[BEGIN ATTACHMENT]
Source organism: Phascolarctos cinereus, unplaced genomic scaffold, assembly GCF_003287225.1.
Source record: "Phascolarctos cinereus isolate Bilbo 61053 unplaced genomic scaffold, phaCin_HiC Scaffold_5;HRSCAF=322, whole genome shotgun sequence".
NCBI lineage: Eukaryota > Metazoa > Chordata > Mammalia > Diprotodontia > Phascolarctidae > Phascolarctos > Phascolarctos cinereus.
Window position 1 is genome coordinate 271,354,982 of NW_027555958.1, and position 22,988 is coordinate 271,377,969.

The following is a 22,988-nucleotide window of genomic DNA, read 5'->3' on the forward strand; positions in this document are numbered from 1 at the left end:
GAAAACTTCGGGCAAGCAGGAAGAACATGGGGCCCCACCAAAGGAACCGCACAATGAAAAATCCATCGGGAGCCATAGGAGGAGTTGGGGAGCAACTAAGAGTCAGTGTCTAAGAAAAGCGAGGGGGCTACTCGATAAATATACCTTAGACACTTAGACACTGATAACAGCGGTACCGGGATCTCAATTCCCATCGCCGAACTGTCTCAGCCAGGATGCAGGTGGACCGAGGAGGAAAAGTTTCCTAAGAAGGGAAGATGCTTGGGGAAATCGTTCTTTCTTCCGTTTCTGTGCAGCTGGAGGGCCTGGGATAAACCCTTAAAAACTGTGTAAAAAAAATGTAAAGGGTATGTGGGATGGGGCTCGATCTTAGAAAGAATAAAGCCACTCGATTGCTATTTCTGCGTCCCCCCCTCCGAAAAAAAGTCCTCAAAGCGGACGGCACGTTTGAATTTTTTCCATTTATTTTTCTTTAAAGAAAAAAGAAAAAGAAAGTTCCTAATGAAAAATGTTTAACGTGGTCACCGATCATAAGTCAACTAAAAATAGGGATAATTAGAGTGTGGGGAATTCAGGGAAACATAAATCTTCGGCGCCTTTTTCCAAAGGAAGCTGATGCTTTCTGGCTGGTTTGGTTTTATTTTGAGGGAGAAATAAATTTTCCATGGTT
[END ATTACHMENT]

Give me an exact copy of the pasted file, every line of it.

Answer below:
Source organism: Phascolarctos cinereus, unplaced genomic scaffold, assembly GCF_003287225.1.
Source record: "Phascolarctos cinereus isolate Bilbo 61053 unplaced genomic scaffold, phaCin_HiC Scaffold_5;HRSCAF=322, whole genome shotgun sequence".
NCBI lineage: Eukaryota > Metazoa > Chordata > Mammalia > Diprotodontia > Phascolarctidae > Phascolarctos > Phascolarctos cinereus.
Window position 1 is genome coordinate 271,354,982 of NW_027555958.1, and position 22,988 is coordinate 271,377,969.

The following is a 22,988-nucleotide window of genomic DNA, read 5'->3' on the forward strand; positions in this document are numbered from 1 at the left end:
GAAAACTTCGGGCAAGCAGGAAGAACATGGGGCCCCACCAAAGGAACCGCACAATGAAAAATCCATCGGGAGCCATAGGAGGAGTTGGGGAGCAACTAAGAGTCAGTGTCTAAGAAAAGCGAGGGGGCTACTCGATAAATATACCTTAGACACTTAGACACTGATAACAGCGGTACCGGGATCTCAATTCCCATCGCCGAACTGTCTCAGCCAGGATGCAGGTGGACCGAGGAGGAAAAGTTTCCTAAGAAGGGAAGATGCTTGGGGAAATCGTTCTTTCTTCCGTTTCTGTGCAGCTGGAGGGCCTGGGATAAACCCTTAAAAACTGTGTAAAAAAAATGTAAAGGGTATGTGGGATGGGGCTCGATCTTAGAAAGAATAAAGCCACTCGATTGCTATTTCTGCGTCCCCCCCTCCGAAAAAAAGTCCTCAAAGCGGACGGCACGTTTGAATTTTTTCCATTTATTTTTCTTTAAAGAAAAAAGAAAAAGAAAGTTCCTAATGAAAAATGTTTAACGTGGTCACCGATCATAAGTCAACTAAAAATAGGGATAATTAGAGTGTGGGGAATTCAGGGAAACATAAATCTTCGGCGCCTTTTTCCAAAGGAAGCTGATGCTTTCTGGCTGGTTTGGTTTTATTTTGAGGGAGAAATAAATTTTCCATGGTT